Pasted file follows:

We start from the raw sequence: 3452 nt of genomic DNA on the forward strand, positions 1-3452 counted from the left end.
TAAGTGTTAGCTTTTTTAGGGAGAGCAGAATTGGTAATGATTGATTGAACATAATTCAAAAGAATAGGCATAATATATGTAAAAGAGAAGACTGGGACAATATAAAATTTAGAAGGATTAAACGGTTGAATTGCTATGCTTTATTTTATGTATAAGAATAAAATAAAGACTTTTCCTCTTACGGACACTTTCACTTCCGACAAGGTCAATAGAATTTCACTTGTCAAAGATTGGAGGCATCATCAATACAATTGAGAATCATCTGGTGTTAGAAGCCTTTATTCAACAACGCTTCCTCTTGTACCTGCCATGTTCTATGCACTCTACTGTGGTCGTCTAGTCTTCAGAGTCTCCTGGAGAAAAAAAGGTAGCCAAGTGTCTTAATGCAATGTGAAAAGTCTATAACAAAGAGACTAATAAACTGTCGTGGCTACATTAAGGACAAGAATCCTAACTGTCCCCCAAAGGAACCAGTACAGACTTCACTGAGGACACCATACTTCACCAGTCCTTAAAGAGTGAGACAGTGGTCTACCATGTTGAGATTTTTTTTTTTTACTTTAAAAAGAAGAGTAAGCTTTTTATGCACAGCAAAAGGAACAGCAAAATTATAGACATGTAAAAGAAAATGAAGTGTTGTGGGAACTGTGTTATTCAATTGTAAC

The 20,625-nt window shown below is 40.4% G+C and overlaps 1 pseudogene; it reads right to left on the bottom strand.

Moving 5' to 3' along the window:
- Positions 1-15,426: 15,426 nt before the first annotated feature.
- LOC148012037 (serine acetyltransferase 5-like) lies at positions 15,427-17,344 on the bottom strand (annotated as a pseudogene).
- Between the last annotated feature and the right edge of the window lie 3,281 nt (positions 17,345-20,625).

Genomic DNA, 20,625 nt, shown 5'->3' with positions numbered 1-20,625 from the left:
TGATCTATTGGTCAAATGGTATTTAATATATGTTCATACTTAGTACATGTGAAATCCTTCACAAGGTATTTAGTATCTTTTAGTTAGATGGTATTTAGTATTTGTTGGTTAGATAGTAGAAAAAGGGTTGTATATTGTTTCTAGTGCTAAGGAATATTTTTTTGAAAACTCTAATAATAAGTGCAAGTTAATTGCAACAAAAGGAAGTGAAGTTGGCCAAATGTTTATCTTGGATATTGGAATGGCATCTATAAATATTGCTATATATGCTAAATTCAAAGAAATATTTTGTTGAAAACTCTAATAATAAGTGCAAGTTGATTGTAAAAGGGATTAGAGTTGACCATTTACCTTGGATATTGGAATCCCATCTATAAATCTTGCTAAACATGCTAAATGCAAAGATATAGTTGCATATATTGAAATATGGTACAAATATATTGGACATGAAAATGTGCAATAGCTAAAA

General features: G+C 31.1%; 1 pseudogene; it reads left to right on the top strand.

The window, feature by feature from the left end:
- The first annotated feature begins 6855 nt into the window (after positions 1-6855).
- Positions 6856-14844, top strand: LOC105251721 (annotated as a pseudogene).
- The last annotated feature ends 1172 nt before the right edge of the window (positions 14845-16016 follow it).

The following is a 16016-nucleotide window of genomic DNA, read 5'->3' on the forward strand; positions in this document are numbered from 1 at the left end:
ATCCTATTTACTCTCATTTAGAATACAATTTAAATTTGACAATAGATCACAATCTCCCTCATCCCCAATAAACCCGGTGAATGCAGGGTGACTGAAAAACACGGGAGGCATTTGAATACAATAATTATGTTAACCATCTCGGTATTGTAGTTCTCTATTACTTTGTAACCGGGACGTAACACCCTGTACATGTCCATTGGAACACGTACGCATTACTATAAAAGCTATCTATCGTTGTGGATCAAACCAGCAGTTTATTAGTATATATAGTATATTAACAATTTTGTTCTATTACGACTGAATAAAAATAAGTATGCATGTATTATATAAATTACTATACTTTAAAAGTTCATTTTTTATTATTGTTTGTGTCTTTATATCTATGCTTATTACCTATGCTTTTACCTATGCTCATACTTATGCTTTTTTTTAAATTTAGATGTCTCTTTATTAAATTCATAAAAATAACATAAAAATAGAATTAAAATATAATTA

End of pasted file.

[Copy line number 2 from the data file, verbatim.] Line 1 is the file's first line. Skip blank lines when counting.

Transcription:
TAAGTGTTAGCTTTTTTAGGGAGAGCAGAATTGGTAATGATTGATTGAACATAATTCAAAAGAATAGGCATAATATATGTAAAAGAGAAGACTGGGACAATATAAAATTTAGAAGGATTAAACGGTTGAATTGCTATGCTTTATTTTATGTATAAGAATAAAATAAAGACTTTTCCTCTTACGGACACTTTCACTTCCGACAAGGTCAATAGAATTTCACTTGTCAAAGATTGGAGGCATCATCAATACAATTGAGAATCATCTGGTGTTAGAAGCCTTTATTCAACAACGCTTCCTCTTGTACCTGCCATGTTCTATGCACTCTACTGTGGTCGTCTAGTCTTCAGAGTCTCCTGGAGAAAAAAAGGTAGCCAAGTGTCTTAATGCAATGTGAAAAGTCTATAACAAAGAGACTAATAAACTGTCGTGGCTACATTAAGGACAAGAATCCTAACTGTCCCCCAAAGGAACCAGTACAGACTTCACTGAGGACACCATACTTCACCAGTCCTTAAAGAGTGAGACAGTGGTCTACCATGTTGAGATTTTTTTTTTTTACTTTAAAAAGAAGAGTAAGCTTTTTATGCACAGCAAAAGGAACAGCAAAATTATAGACATGTAAAAGAAAATGAAGTGTTGTGGGAACTGTGTTATTCAATTGTAAC